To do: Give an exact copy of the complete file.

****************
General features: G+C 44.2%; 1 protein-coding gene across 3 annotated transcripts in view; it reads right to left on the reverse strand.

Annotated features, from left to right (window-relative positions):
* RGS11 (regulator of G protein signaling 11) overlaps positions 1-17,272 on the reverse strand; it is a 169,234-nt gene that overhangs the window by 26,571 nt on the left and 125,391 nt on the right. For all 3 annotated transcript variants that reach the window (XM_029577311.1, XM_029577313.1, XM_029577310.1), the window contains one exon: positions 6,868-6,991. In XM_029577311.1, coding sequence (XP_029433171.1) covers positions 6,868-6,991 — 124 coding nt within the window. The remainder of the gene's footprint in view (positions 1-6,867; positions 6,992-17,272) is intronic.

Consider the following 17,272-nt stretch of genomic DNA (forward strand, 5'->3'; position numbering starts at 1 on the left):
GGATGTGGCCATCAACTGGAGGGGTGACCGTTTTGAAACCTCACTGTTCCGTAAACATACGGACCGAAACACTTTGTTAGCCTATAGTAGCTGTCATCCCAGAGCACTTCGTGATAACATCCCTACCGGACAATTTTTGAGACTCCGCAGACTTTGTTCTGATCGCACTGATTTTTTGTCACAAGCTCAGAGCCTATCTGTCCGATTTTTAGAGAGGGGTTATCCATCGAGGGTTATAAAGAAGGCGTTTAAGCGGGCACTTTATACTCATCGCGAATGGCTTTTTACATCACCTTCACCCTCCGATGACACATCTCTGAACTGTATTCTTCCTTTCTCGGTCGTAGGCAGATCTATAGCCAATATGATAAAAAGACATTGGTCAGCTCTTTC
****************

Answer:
General features: G+C 44.2%; 1 protein-coding gene across 3 annotated transcripts in view; it reads right to left on the reverse strand.

Annotated features, from left to right (window-relative positions):
* RGS11 (regulator of G protein signaling 11) overlaps positions 1-17,272 on the reverse strand; it is a 169,234-nt gene that overhangs the window by 26,571 nt on the left and 125,391 nt on the right. For all 3 annotated transcript variants that reach the window (XM_029577311.1, XM_029577313.1, XM_029577310.1), the window contains one exon: positions 6,868-6,991. In XM_029577311.1, coding sequence (XP_029433171.1) covers positions 6,868-6,991 — 124 coding nt within the window. The remainder of the gene's footprint in view (positions 1-6,867; positions 6,992-17,272) is intronic.

Consider the following 17,272-nt stretch of genomic DNA (forward strand, 5'->3'; position numbering starts at 1 on the left):
GGATGTGGCCATCAACTGGAGGGGTGACCGTTTTGAAACCTCACTGTTCCGTAAACATACGGACCGAAACACTTTGTTAGCCTATAGTAGCTGTCATCCCAGAGCACTTCGTGATAACATCCCTACCGGACAATTTTTGAGACTCCGCAGACTTTGTTCTGATCGCACTGATTTTTTGTCACAAGCTCAGAGCCTATCTGTCCGATTTTTAGAGAGGGGTTATCCATCGAGGGTTATAAAGAAGGCGTTTAAGCGGGCACTTTATACTCATCGCGAATGGCTTTTTACATCACCTTCACCCTCCGATGACACATCTCTGAACTGTATTCTTCCTTTCTCGGTCGTAGGCAGATCTATAGCCAATATGATAAAAAGACATTGGTCAGCTCTTTC